In Memory of EAX

Remember EAX? I wouldn’t be surprised if you haven’t heard of it at all or only have a vague idea of what it was. There was a time when PC gamers upgraded their sound cards much in the same way as with graphics cards, resulting in a similar level of improvement in presentation aurally as graphics cards do visually. During 1998-2008 hundreds of PC games adopted EAX and hardly any videos exist of games with it enabled. The lack of recorded content provoked me to revisit all these old titles and see if EAX was as significant as I had always believed it to be. What I discovered was that the quality of the sound in these older titles varies a lot more than I expected. Some sound quite bad by today’s standards while others can stand toe to toe with the very best games released last year. To easiest experience the difference EAX makes for these titles I prepared a short video montage of before-after clips. The difference is not subtle as even the worst speakers or headphones should amply demonstrate the dramatic change in sound EAX makes.

Having acoustic effects in games is important even if you might not pay any attention to them. If the sound doesn’t match what you’re seeing you will subconsciously sense that something is wrong, or you just won’t connect with what you’re seeing. That’s why most games go to great lengths to have different acoustic environments to create the correct sense of space even if the effect is often subtle. This wasn’t the case before the first EAX sound card came out, however.

Back in 1998 Creative Labs and Aureal Semiconductor were about to change the sound card market. For the first time, developers could use hardware accelerated DSP effects for sound which allowed significantly higher quality acoustic effects than had ever been heard before in games. Aureal was sued by Creative Labs and the lawsuit caused Aureal to go bankrupt.  The fact that Aureal shut down because of the Creative Labs lawsuit caused many users to hold a grudge against Creative, and would be one of many PR problems Creative would deal with over the years. Incompatible motherboards and drivers that caused blue screens were among the problems users could run into if they wanted to enjoy the full audio experience that PC games could offer. The problems even persist to this day as I personally ran into blue screens caused by the sound card while trying to capture footage from Quake 4.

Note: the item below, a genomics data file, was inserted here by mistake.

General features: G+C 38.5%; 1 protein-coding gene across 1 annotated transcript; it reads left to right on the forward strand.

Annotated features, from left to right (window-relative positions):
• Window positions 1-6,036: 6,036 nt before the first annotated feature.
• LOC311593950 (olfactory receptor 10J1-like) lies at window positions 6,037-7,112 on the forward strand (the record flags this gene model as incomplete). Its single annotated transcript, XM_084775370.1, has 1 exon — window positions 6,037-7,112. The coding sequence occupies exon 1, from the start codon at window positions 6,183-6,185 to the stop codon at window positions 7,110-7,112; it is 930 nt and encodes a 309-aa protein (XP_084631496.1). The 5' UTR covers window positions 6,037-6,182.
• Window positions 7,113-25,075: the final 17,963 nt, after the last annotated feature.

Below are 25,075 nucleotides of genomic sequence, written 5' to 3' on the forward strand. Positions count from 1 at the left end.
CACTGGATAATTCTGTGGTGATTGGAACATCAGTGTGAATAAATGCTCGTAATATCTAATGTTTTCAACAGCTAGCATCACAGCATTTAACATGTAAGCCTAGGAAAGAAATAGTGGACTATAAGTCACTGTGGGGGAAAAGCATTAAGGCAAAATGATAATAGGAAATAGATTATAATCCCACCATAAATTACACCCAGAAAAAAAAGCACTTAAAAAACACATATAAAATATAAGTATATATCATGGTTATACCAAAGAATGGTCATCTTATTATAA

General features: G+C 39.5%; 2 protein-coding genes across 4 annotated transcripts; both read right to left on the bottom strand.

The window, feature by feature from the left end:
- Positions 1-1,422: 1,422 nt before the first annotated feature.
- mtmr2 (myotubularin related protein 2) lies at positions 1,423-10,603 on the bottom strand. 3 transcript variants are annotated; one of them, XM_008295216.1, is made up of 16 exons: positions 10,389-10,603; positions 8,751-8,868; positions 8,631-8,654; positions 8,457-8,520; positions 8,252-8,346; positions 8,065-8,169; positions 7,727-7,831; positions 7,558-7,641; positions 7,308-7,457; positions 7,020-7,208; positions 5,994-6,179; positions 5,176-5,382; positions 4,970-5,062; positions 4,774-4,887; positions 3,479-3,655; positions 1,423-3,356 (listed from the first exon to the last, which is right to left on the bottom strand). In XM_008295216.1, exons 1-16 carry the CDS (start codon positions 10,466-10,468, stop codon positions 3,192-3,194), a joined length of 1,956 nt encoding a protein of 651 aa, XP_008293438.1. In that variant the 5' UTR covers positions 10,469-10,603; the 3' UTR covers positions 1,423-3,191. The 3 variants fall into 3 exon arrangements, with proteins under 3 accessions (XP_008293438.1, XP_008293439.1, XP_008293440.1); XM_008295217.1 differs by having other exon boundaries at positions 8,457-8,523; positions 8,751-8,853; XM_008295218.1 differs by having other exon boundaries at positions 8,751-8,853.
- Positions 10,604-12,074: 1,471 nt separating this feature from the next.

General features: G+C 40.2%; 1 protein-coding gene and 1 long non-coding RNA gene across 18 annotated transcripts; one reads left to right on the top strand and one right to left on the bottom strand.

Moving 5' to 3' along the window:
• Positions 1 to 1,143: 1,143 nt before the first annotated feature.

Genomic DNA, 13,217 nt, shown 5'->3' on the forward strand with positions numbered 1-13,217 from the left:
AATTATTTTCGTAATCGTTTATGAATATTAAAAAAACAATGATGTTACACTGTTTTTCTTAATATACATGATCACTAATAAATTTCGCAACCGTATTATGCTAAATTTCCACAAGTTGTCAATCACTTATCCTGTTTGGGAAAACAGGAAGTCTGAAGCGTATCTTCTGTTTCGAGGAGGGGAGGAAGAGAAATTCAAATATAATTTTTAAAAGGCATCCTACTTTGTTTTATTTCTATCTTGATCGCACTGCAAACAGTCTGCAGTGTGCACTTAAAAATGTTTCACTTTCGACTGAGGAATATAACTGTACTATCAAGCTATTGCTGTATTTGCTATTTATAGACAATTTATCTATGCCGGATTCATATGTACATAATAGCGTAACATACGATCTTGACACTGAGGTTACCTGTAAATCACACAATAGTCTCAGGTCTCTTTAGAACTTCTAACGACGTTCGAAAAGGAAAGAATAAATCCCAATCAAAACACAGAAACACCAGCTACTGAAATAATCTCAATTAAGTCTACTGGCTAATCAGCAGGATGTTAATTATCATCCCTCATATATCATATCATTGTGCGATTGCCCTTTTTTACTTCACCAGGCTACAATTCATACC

Given CPU limitations and the lack of middleware alternatives meant using EAX to enhance the audio experience made a lot of sense. With a minimal performance drop you got all sorts of enhancements and as sound cards improved old titles sounded better with no extra effort on the part of developers. For example, when games like Jedi Knight and Thief 1 came out there were no 7.1 sound cards or even 5.1 for that matter. Thanks to hardware acceleration the work of making sure a sound was sent to the correct speaker was handled by the sound card.  By not having the game handle this work meant that older titles could scale up to 7.1, 10.1 or any arbitrary number of speakers if someone would make such a card. Up until around 2004 it was standard for games to only provide stereo sound in software mode and surround support relied entirely on hardware acceleration.

This situation changed when Doom 3 and Half-Life 2 came out which were arguably the most anticipated game releases of all time apart from Duke Nukem Forever. Neither of these games used hardware acceleration and tried to elevate software sound to a new level in their own ways. Half-Life 2 was the most successful at this and had sound post processing effects that were about on par with the earliest versions of EAX. While it was still not as good as what EAX could do at the time it was still a big step forward as a developer using the Source Engine knew that all players would get the same experience and didn’t have to worry about how the game would sound with or without hardware acceleration. The move away from EAX to software solutions would take a few more years to happen however for most titles.